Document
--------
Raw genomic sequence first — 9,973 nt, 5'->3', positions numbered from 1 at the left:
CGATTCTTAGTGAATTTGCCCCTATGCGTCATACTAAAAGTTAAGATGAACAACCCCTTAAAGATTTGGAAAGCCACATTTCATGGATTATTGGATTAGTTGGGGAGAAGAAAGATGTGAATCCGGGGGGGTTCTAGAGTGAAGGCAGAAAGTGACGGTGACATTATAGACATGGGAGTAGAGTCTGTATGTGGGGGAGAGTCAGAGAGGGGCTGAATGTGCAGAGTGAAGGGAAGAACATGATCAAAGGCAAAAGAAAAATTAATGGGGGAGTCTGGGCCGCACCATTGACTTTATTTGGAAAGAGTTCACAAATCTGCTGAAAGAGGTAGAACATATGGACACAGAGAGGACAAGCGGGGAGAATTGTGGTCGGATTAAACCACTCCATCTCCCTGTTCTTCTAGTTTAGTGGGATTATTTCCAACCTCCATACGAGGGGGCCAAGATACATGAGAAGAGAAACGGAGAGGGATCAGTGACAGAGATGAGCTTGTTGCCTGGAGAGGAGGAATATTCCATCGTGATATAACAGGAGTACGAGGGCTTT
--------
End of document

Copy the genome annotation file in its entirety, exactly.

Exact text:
Raw genomic sequence first — 9,973 nt, 5'->3', positions numbered from 1 at the left:
CGATTCTTAGTGAATTTGCCCCTATGCGTCATACTAAAAGTTAAGATGAACAACCCCTTAAAGATTTGGAAAGCCACATTTCATGGATTATTGGATTAGTTGGGGAGAAGAAAGATGTGAATCCGGGGGGGTTCTAGAGTGAAGGCAGAAAGTGACGGTGACATTATAGACATGGGAGTAGAGTCTGTATGTGGGGGAGAGTCAGAGAGGGGCTGAATGTGCAGAGTGAAGGGAAGAACATGATCAAAGGCAAAAGAAAAATTAATGGGGGAGTCTGGGCCGCACCATTGACTTTATTTGGAAAGAGTTCACAAATCTGCTGAAAGAGGTAGAACATATGGACACAGAGAGGACAAGCGGGGAGAATTGTGGTCGGATTAAACCACTCCATCTCCCTGTTCTTCTAGTTTAGTGGGATTATTTCCAACCTCCATACGAGGGGGCCAAGATACATGAGAAGAGAAACGGAGAGGGATCAGTGACAGAGATGAGCTTGTTGCCTGGAGAGGAGGAATATTCCATCGTGATATAACAGGAGTACGAGGGCTTT